Virginia Vanishing Part 1
Virginia Vanishing Part 2
In related news, 390 Acres in Henrico County began the path toward their ultimate preservation.
This would not have happened without the hard work and dedication of our Governor, Tim Kaine, House Speaker Bill Howell, R-Stafford, and state Sen. Ed Houck, D-Spotsylvania- we appreciate James Lighthizer and CWPT's support. Thank you gentlemen!
Standing as further evidence that rarely except through State, Federal, and private actions, are historic places and open land in Henrico spared development.
BATTLEFIELDS GET HELP
"Virginia awards grants to protect 15 Civil War battlefields, including Chancellorsville and Brandy Station"
Fredericksburg Free-Lance Star By CLINT SCHEMMER
"Virginia stepped forward yesterday to help save portions of 15 Civil War battlefields from encroaching development.
The commonwealth will provide up to $5.2 million to front-line private groups defending Civil War battlefields--including Chancellorsville and Brandy Station. Preservationists must come up with $10.4 million to get the 21 matching grants awarded by the state Department of Historic Resources.
The resulting total, $15.57 million, would be one of the largest sums earmarked for Virginia battlefield preservation in decades.
"Battlefield protection preserves Virginia's historic as well as its natural landscapes. It is an integral part of my administration's goal to protect 400,000 acres of open spaces by 2010."
Tapping the state's Civil War Historic Site Preservation Fund, established by the General Assembly in 2006, the department's grants will save 1,571 acres.
The grants will save key parcels by enabling private organizations to buy parcels or obtain easement rights on land that will stay in private ownership. Those deals will enlarge or join together previously protected battlefield tracts."
"The 15 affected battlefields lie in the counties of Amelia, Appomattox, Culpeper, Frederick, Hanover, Henrico, Louisa, Rockingham, Shenandoah and Spotsylvania.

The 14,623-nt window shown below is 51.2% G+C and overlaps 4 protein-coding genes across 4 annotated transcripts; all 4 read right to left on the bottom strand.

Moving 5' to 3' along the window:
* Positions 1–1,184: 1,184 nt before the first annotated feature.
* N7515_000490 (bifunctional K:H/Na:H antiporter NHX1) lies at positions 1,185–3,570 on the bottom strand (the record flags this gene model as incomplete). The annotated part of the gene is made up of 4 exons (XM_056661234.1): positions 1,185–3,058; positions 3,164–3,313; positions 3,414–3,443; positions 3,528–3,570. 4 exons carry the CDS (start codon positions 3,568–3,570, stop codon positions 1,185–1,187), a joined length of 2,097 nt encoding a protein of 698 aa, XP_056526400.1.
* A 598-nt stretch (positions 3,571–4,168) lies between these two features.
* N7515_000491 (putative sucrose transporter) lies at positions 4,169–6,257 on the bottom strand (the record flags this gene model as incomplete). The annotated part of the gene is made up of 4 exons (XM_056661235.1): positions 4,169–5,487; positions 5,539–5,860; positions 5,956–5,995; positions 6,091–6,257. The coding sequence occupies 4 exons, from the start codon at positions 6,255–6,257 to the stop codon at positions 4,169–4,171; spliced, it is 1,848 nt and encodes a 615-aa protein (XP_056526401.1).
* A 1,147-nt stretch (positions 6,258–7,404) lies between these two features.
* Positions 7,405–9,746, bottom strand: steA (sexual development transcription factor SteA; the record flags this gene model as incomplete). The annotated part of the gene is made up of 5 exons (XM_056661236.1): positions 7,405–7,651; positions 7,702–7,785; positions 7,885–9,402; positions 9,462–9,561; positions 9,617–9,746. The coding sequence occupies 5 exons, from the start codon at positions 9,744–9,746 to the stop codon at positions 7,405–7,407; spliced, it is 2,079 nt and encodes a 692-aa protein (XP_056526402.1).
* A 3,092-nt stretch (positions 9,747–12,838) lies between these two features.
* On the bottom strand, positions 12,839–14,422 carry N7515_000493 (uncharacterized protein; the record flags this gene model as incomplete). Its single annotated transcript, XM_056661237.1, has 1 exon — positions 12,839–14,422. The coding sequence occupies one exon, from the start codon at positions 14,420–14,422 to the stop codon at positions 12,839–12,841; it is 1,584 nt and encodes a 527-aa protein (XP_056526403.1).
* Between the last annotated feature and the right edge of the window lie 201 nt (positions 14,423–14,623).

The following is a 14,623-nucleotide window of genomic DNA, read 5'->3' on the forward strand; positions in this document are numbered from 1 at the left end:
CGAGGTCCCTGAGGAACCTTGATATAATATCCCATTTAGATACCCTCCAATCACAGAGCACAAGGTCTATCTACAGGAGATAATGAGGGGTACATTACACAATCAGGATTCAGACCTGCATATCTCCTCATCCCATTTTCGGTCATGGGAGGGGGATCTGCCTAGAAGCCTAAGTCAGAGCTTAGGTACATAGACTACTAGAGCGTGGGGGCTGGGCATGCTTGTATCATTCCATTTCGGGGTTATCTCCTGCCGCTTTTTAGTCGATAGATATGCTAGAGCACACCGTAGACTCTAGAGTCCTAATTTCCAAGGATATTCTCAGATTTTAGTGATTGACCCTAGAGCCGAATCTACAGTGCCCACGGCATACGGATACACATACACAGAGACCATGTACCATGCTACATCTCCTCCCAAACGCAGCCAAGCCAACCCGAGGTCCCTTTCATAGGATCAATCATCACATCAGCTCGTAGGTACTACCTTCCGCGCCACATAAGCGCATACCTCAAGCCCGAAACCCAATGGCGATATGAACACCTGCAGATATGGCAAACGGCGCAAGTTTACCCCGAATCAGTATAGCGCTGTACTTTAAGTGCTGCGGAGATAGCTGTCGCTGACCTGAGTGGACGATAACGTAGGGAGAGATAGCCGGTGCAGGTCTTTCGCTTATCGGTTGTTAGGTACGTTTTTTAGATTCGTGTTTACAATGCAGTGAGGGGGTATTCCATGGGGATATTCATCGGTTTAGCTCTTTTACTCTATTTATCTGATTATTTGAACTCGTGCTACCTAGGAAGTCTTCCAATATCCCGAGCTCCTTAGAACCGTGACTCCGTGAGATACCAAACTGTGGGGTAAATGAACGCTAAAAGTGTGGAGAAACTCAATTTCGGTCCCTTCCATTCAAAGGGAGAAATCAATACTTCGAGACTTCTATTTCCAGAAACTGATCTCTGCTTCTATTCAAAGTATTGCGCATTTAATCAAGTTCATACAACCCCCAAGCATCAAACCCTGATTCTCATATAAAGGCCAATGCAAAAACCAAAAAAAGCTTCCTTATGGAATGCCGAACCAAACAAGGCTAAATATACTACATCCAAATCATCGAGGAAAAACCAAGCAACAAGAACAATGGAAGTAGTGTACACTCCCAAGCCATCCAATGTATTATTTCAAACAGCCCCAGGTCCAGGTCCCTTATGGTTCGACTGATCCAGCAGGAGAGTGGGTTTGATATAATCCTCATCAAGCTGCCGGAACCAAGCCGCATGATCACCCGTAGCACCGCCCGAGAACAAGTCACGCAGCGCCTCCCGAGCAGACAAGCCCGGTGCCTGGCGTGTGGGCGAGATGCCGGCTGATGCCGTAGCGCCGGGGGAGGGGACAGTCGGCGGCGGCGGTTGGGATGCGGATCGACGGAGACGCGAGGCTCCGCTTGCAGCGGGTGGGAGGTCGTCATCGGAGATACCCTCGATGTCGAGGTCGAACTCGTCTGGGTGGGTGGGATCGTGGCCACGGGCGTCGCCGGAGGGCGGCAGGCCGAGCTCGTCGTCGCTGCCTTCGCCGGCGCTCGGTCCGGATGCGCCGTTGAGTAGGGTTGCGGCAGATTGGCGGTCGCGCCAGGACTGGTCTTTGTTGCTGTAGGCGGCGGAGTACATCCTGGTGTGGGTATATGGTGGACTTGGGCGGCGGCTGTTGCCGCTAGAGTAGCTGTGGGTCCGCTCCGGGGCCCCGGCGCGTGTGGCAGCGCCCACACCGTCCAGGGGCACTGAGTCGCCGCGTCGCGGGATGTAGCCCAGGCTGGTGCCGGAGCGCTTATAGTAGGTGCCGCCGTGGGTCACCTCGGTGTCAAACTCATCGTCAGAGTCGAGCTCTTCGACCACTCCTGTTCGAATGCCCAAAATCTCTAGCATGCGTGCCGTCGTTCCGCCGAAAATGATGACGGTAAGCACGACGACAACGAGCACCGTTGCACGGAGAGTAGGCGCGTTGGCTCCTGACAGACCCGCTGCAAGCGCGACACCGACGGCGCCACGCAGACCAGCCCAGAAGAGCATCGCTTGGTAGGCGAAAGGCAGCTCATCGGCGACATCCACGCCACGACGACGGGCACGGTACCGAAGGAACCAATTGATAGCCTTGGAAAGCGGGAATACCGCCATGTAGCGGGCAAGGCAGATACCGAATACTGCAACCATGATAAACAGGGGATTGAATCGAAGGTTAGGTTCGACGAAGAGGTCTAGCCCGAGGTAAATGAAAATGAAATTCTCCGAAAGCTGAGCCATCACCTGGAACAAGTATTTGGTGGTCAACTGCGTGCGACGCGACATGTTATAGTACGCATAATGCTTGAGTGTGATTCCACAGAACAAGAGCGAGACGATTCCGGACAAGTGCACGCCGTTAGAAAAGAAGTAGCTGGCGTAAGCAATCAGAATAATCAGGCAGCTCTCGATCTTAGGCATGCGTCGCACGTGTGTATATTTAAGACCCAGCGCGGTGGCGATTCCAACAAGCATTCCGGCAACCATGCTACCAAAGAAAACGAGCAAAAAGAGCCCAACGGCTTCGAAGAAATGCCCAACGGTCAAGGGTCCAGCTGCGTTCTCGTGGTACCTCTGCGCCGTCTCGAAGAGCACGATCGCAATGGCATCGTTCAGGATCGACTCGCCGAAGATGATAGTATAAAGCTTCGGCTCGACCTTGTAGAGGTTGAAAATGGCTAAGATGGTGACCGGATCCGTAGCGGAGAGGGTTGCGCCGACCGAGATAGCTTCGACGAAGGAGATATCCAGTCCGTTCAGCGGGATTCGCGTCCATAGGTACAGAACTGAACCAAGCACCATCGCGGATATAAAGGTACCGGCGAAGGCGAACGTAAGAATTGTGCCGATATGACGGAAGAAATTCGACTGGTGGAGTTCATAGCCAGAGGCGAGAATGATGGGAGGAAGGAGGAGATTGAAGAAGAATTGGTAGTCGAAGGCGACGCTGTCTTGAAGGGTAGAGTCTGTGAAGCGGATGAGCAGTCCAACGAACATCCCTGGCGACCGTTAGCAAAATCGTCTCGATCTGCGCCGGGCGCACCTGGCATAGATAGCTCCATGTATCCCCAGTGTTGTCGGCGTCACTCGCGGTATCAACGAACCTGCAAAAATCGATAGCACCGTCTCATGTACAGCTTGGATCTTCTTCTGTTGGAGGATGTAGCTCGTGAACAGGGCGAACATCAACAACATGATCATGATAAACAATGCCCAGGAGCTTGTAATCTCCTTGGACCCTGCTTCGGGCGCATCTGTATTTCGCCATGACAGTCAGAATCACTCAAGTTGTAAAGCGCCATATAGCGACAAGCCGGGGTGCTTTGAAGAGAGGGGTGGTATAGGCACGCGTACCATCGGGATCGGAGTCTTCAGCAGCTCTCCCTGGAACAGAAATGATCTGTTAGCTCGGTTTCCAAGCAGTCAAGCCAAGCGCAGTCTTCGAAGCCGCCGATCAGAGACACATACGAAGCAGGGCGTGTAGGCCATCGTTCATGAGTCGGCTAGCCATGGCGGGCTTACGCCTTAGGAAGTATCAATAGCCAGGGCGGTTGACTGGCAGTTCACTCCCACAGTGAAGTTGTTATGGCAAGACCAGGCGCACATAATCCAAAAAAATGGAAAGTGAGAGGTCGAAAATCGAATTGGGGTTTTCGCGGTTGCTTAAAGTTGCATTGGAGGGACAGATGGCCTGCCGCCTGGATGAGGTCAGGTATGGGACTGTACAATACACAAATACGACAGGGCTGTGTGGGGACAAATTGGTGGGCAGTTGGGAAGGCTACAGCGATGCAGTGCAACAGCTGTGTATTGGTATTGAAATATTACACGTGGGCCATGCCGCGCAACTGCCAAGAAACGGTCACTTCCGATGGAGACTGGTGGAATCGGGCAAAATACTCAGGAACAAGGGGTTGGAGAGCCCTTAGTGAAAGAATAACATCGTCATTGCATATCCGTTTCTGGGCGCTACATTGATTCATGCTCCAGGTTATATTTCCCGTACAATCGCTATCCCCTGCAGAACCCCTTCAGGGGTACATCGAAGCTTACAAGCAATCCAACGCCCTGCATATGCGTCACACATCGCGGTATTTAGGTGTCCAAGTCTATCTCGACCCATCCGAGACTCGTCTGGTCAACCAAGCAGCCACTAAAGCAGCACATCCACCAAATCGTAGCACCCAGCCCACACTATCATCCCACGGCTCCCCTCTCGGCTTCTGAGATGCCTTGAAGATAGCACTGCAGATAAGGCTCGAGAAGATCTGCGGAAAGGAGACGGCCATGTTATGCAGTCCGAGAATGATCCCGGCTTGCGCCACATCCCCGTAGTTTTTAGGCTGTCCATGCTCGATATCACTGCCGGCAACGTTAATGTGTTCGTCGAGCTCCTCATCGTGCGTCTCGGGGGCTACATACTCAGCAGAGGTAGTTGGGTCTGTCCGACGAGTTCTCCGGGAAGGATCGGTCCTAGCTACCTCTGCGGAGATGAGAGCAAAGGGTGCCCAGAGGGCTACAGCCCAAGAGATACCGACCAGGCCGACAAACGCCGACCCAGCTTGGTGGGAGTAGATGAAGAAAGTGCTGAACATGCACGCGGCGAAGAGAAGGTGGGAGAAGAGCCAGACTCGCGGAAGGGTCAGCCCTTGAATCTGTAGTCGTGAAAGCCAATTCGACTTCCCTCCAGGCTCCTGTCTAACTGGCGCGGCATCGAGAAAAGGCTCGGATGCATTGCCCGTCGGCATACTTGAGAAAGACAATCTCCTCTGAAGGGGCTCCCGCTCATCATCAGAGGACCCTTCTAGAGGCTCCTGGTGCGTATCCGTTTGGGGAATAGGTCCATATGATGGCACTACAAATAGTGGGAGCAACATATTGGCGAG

The sites' military histories are varied, including significant Union and Confederate victories as well as the scenes of horse-mounted battles, such as Brandy Station in Culpeper County--where the largest cavalry fight in North American history was waged.
"These purchases will allow us to secure places with the power to connect us and future generations to the lessons of a defining period of our history," said Kathleen S. Kilpatrick, director of the Historic Resources Department."
"The aid comes as groups across Virginia slate events for the Civil War's sesquicentennial, which begins in 2011." read more
The battlefields saved in Henrico are:
Malvern Hill, Henrico County- Also known as the Battle of Poindexter's Farm, this July 1, 1862 battle was the sixth and last of the Seven Days Battles of the Union's Peninsula Campaign. Gen. Robert E. Lee launched a series of disjointed assaults on the nearly impregnable Union position on Malvern Hill. The Confederates suffered more than 5,300 casualties without gaining ground. Despite his victory, Union Maj. Gen. George B. McClellan withdrew to entrench at Harrison's Landing on the James River, ending the Peninsula Campaign. The Civil War Preservation Trust's purchase of 178 acres in the core and study area of the Malvern Hill and Glendale Battlefields will secure the site of a historic house and road, and the area where Confederate Gen. John B. Magruder supervised his troops while under fire. Due to significant development in the immediate vicinity of Malvern Hill, the area to be acquired is at high risk for single family, residential development.
First Deep Bottom Battlefield, Henrico County- This July 27–29, 1864 battle was part of the Siege of Petersburg. During the night of July 26 and 27, the Union Army II Corps and two divisions of Gen. Phil Sheridan's cavalry under the command of Maj. Gen. Winfield Hancock crossed to the north side of James River to threaten Richmond, diverting Confederate forces from the impending attack at Petersburg on July 30. Union forces abandoned efforts to turn the Confederate position at New Market Heights and Fussell's Mill after Confederates strongly reinforced their lines and counterattacked. During the night of July 29, the Federals re-crossed the river, leaving a garrison to hold the bridgehead at Deep Bottom. CWPT's purchase will preserve 125 acres entirely within the core area of the battle, specifically a historic farm that was the scene of the heaviest fighting, where total casualties surpassed 800. Because of extensive recent development in the area, this is the only sizeable portion of the July 28 battlefield that can feasibly be saved.
Click here to see the complete list of 15 Civil War battlefields receiving preservation grants announced Monday by the Virginia Department Historic Resources.